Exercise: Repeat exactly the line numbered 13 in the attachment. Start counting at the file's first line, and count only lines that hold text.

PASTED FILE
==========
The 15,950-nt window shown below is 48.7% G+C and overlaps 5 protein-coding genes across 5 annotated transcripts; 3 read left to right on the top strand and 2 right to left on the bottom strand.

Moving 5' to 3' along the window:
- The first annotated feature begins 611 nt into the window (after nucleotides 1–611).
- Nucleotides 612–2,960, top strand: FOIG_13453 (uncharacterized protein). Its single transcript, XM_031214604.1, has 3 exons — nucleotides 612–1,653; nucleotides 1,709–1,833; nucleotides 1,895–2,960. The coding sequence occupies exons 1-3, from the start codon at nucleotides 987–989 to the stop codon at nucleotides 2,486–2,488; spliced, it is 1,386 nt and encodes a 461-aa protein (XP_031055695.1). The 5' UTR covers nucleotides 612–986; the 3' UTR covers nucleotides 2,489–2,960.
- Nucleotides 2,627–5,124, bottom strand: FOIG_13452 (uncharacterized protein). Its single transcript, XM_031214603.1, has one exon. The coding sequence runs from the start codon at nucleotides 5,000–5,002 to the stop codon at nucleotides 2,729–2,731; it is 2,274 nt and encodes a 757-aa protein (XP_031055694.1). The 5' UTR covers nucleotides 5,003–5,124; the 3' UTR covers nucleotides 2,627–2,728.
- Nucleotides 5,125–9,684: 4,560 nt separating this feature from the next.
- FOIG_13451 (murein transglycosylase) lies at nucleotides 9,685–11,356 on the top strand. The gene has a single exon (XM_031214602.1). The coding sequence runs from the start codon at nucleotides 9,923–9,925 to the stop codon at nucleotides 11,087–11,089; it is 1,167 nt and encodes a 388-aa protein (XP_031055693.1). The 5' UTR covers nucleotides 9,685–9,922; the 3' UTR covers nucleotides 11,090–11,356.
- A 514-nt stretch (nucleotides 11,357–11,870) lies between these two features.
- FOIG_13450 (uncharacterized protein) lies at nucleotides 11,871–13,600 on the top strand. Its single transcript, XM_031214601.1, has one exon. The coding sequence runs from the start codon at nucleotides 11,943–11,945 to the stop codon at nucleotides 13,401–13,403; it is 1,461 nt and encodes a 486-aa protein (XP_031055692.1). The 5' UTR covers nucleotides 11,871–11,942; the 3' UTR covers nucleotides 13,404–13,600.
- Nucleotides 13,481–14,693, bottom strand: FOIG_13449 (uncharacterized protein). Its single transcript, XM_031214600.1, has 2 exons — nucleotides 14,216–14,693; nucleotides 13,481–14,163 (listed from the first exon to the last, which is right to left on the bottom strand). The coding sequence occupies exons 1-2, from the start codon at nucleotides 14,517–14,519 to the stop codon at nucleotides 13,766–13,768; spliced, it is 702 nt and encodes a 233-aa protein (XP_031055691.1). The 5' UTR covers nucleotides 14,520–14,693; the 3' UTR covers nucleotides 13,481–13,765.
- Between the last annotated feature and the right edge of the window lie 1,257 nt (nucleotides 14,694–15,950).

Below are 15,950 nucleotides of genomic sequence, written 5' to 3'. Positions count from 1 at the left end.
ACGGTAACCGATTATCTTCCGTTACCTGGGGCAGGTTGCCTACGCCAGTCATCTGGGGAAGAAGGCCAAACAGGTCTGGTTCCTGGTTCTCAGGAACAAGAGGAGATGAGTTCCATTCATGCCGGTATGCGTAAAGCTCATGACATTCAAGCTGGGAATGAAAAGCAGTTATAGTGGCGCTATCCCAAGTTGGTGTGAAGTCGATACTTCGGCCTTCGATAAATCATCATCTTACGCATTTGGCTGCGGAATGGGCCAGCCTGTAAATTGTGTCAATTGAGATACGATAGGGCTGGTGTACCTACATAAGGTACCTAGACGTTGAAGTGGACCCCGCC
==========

ACGGTAACCGATTATCTTCCGTTACCTGGGGCAGGTTGCCTACGCCAGTCATCTGGGGAAGAAGGCCAAACAGGTCTGGTTCCTGGTTCTCAGGAACAAGAGGAGATGAGTTCCATTCATGCCGGTATGCGTAAAGCTCATGACATTCAAGCTGGGAATGAAAAGCAGTTATAGTGGCGCTATCCCAAGTTGGTGTGAAGTCGATACTTCGGCCTTCGATAAATCATCATCTTACGCATTTGGCTGCGGAATGGGCCAGCCTGTAAATTGTGTCAATTGAGATACGATAGGGCTGGTGTACCTACATAAGGTACCTAGACGTTGAAGTGGACCCCGCC